School Daze

Published 12:00 am Saturday, August 14, 2004

Monday morning the yellow Blue Bird school buses hit the road for another academic year as schools in Crenshaw County reopened.

The schools served as mini fashion shows as students arrived in the newest fashions, many taking their new school supplies with them.

Elementary teachers greeted parents and students alike, as children returned from their summer break.

Junior high and high school students quickly found themselves back in the routine of changing classes, finding their lockers and meeting friends they have not seen over the summer.

Yes, the 2004-2005 school year began quietly.

The county's school principals all reported uneventful first days.

In Brantley, Principal Waylon Bush, who is in his third year as principal, said everything went as planned.

"We had a great start this year," he said.

'Everything went very smoothly and I can't say that we've had any major problems."

Brantley School is a K4-12 school and enrolled just over 600 students this week.

At Luverne School, the county's largest school, with just over 1,000 students, Principal Earl Franks reported all went well there as well, with one or two glitches.

"Everything is going fine here," he said. "Things went relatively well during the opening days. We've had a few minor schedule changes and a few minor things we are still working out, but other than that, everything is fine here."

Franks said he was pleased that the school year began with only a few problems, but said those are being worked out.

"The teachers and everyone has worked hard to make sure that we had few problems," he said.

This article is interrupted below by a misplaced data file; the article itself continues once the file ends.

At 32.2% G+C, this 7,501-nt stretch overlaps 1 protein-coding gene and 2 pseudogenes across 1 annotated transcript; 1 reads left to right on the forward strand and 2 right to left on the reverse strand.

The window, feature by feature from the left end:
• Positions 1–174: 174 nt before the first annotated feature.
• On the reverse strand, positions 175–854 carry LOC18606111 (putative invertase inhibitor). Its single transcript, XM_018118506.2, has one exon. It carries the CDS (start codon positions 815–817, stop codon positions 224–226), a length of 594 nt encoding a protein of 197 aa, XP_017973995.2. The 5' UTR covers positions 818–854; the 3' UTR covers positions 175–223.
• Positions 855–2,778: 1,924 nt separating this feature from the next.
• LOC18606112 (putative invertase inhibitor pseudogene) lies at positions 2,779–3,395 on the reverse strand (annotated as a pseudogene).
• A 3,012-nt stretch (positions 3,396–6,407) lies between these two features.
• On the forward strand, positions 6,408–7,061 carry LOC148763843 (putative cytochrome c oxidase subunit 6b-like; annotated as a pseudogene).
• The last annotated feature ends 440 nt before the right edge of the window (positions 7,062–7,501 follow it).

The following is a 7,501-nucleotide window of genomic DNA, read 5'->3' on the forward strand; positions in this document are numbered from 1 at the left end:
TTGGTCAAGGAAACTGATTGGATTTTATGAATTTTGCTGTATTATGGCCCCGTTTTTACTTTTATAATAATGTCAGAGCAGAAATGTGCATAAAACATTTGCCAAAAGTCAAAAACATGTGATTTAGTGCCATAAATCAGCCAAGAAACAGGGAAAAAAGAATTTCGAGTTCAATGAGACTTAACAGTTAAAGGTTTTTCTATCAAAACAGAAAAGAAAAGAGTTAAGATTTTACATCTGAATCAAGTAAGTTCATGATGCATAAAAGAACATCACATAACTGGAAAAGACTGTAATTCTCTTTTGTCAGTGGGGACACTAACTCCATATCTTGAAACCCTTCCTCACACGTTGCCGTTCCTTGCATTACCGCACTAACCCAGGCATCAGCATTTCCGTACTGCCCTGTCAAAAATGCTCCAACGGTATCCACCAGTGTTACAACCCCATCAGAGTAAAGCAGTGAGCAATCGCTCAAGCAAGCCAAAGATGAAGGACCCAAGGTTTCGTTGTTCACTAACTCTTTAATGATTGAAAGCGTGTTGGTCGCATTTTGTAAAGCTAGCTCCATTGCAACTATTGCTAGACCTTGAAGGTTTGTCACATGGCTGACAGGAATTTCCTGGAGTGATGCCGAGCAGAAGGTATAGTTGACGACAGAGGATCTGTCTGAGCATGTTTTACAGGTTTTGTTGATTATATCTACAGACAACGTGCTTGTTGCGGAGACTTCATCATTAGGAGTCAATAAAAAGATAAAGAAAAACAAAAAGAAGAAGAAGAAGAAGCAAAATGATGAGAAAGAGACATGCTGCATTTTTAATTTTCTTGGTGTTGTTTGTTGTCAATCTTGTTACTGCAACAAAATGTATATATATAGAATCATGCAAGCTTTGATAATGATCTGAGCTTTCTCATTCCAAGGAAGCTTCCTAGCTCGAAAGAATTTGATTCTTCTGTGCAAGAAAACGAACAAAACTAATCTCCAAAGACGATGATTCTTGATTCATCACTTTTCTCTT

"Of course, it takes a few days to make sure the little ones get on the right buses in the afternoon, but once we accomplish that, we'll be set."

In the north end of the county, Highland Home students returned to classes with no trouble.

There is some renovation work on the campus, but that is not a hindrance to the administration, teachers or students.

Principal Mark Head, in his second year as principal, said it was a smooth opening all around, even with unexpected students arriving for school

"So far, we've had everything running very smoothly," he said.

"We had the children checked in and parents on the way so it's just running smoothly."

He said also this year, there seemed to be more students than normal arriving to register on the first day.

"We've had a surprising number of students moving in from other states," he said.

"But we expect that each year, so it isn't an obstacle."

He said he expects about 850 students in the K4-12 grade school year.

As in past years, the conversations about the school's starting too early have been heard, but all principals agreed that usually comes from the students.

"I've heard some conversations about us starting earlier every year," he said.

"However, that isn't the case."

Bush said he hasn't had any complaints because they have started around this time in past years.

"By starting on Aug. 9th, we are consistent with what we've done in the past," he said.

"Last year we started school on Aug. 11th.

So this is not really that different at all."